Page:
"There is just so much that goes into the idea of putting together a business license. Some of the issues councilman Button raised regarding infrastructure would require some careful thought and planning. I do think we need to, at some point not too far off from now, to look at a business license ordinance," Mosier said.
The council decided to seek refinements in the business license proposal and to move ahead on Ordinance 3330.
The council also gave the green light for the city to move ahead with the purchase of golf course equipment and appointed two individuals to the Historic District Design Review Commission, two to the Budget Board and one person to the planning commission.
The Council approved Ordinance No. 3332 - Creating a Public Arts Commission - on its first reading.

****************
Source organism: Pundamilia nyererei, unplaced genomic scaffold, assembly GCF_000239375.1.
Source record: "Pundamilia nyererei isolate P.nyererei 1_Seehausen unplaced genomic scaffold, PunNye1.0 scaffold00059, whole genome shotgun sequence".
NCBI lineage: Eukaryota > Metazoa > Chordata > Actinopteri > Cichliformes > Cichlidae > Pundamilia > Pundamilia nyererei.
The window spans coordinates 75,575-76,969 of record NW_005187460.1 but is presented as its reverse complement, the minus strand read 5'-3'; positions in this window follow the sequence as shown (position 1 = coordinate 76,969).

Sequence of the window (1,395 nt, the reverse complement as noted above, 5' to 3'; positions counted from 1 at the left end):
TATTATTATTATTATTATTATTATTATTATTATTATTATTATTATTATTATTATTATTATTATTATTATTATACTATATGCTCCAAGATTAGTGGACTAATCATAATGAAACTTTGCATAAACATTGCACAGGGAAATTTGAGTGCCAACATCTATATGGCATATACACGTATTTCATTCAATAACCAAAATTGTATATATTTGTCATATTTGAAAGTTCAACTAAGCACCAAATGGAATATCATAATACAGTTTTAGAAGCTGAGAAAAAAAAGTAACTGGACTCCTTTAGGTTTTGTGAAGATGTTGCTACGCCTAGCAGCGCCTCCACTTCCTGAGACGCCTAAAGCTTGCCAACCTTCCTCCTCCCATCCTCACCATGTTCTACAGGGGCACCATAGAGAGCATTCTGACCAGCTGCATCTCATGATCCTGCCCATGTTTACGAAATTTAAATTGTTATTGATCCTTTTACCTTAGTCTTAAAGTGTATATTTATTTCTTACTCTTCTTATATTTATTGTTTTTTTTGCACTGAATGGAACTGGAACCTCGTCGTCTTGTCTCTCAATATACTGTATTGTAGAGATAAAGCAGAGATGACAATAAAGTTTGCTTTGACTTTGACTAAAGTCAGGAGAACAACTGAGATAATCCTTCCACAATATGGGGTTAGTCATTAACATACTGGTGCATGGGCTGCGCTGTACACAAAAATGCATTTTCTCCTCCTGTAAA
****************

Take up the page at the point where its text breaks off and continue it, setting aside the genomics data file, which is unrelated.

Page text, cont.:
During the citizen's participation portion of the session, Paul Dunkak spoke to the Council about a feral cat problem in Baker City.
Gary Marlette then asked Mayor Richard Langrell if he intended to continue his battle with the city over water and sewer fees. Langrell asserts the city owes him money for charging his motel double water and sewer fees during the past several years. The city believes it owes Langrell nothing.
Marlette asked Langrell if he was still planning on getting reimbursed almost $15,000 by the city.
"Absolutely," Langrell said.
Cities' approaches differ on medical pot stores
By Pat Caldwell
Baker City Herald
and Kelly Ducote
The (La Grande) Observer